How valuable do you think coaching institutions can be for preparation of judicial exams?

To be very frank, I am not a big fan of taking coaching classes. I did not attend any coaching classes. For me, coaching classes just help you in getting disciplined e.g. you will at least study at the coaching time and at home whatever taught at coaching on a particular day. Law school is very hectic and after attending classes 9 through 5 the energy level goes down. On the other side, it is a boon for those aspirants who have not been able to focus on studies due to some problem during college or who need some base to start with. My advice for students is to get Standard Text Books for each subject and start with yourself and if they find it difficult to prepare themselves then only switch to coaching classes.

 

What are your views on taking notes in class?

For me, taking notes is the most important part of your preparation. Notes will help you in revising your subject as you need to revise the subjects more frequently. Better take rough notes in classes and later mend them as per your need to make useful notes.Notes save your time when you have lesser time in between Pre & Mains Exam. I did not adopt any special strategy except to focus on those subjects which are asked in Judicial Service Exams. One should give more time to subjects like CPC, CrPC, IPC, Evidence act, Constitution, contract act, Hindu Laws, Muslim Laws as preparing them in college means preparation half done!!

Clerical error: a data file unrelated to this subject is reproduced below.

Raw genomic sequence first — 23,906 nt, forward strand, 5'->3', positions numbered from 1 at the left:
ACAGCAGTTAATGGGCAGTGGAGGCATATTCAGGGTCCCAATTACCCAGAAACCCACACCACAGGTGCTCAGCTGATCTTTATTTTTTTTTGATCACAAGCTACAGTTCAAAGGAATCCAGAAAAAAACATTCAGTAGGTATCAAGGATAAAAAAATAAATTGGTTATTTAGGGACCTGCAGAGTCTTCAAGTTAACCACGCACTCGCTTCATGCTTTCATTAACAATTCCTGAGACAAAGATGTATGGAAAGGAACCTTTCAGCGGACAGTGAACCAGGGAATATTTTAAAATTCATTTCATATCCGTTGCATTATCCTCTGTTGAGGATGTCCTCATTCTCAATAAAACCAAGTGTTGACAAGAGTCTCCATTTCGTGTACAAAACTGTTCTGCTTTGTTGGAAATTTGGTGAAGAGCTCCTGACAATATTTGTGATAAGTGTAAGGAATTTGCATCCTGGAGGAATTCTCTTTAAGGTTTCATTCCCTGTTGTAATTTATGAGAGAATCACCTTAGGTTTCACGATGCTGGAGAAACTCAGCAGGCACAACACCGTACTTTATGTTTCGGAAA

Did you undergo a rigorous academic schedule?

As we know life at a law school is very tough. You have a hectic schedule and time management is a very important aspect. At law school I chose evening time when everyone was busy with sports, gym and other things to avoid disturbances. I still feel sorry for my dear friends who used to knock my door to go to the market or outside but I had to refuse them.

 

Tell us about your time at the Judicial Academy.

For training of new Judges of the District Judiciary of MP we have the State Judicial Academy at Jabalpur. In future when I visit National Judicial Academy as a Judge I will share my experiences with the readers. For me, training period has been just like 1st year at college. You have to start afresh and go ahead just like a beginner. Gradually you grow in confidence with your experience. Thousands of people attempt for judicial exams and only a few get selected.

 

Which are the prime skills and expertise required to crack the exam?